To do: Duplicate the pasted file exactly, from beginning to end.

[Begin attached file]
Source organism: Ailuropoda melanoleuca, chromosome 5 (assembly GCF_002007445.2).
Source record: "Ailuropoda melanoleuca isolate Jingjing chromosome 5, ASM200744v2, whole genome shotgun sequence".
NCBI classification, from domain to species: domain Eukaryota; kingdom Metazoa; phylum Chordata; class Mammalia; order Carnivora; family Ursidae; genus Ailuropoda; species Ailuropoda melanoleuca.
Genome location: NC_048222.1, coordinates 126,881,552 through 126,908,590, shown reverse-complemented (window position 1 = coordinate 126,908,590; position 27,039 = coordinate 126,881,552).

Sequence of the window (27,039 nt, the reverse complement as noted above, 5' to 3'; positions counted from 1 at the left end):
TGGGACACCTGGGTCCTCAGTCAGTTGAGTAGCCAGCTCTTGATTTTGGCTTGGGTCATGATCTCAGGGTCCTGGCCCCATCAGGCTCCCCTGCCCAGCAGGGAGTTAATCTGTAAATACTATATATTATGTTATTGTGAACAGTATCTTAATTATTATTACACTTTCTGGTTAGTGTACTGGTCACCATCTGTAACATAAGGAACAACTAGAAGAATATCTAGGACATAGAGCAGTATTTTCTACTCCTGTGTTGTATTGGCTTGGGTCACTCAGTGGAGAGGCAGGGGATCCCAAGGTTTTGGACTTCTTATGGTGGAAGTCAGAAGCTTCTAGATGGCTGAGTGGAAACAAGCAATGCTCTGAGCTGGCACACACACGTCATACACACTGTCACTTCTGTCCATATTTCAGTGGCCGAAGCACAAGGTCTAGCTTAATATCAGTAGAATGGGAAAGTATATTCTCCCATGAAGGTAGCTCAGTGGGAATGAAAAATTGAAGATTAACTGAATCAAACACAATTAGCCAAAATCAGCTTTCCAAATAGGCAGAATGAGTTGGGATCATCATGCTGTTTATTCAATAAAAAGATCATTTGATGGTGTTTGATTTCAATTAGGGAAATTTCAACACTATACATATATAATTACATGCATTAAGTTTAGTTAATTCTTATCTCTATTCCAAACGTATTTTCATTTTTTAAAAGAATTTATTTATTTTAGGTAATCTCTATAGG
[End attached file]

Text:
Source organism: Ailuropoda melanoleuca, chromosome 5 (assembly GCF_002007445.2).
Source record: "Ailuropoda melanoleuca isolate Jingjing chromosome 5, ASM200744v2, whole genome shotgun sequence".
NCBI classification, from domain to species: domain Eukaryota; kingdom Metazoa; phylum Chordata; class Mammalia; order Carnivora; family Ursidae; genus Ailuropoda; species Ailuropoda melanoleuca.
Genome location: NC_048222.1, coordinates 126,881,552 through 126,908,590, shown reverse-complemented (window position 1 = coordinate 126,908,590; position 27,039 = coordinate 126,881,552).

Sequence of the window (27,039 nt, the reverse complement as noted above, 5' to 3'; positions counted from 1 at the left end):
TGGGACACCTGGGTCCTCAGTCAGTTGAGTAGCCAGCTCTTGATTTTGGCTTGGGTCATGATCTCAGGGTCCTGGCCCCATCAGGCTCCCCTGCCCAGCAGGGAGTTAATCTGTAAATACTATATATTATGTTATTGTGAACAGTATCTTAATTATTATTACACTTTCTGGTTAGTGTACTGGTCACCATCTGTAACATAAGGAACAACTAGAAGAATATCTAGGACATAGAGCAGTATTTTCTACTCCTGTGTTGTATTGGCTTGGGTCACTCAGTGGAGAGGCAGGGGATCCCAAGGTTTTGGACTTCTTATGGTGGAAGTCAGAAGCTTCTAGATGGCTGAGTGGAAACAAGCAATGCTCTGAGCTGGCACACACACGTCATACACACTGTCACTTCTGTCCATATTTCAGTGGCCGAAGCACAAGGTCTAGCTTAATATCAGTAGAATGGGAAAGTATATTCTCCCATGAAGGTAGCTCAGTGGGAATGAAAAATTGAAGATTAACTGAATCAAACACAATTAGCCAAAATCAGCTTTCCAAATAGGCAGAATGAGTTGGGATCATCATGCTGTTTATTCAATAAAAAGATCATTTGATGGTGTTTGATTTCAATTAGGGAAATTTCAACACTATACATATATAATTACATGCATTAAGTTTAGTTAATTCTTATCTCTATTCCAAACGTATTTTCATTTTTTAAAAGAATTTATTTATTTTAGGTAATCTCTATAGG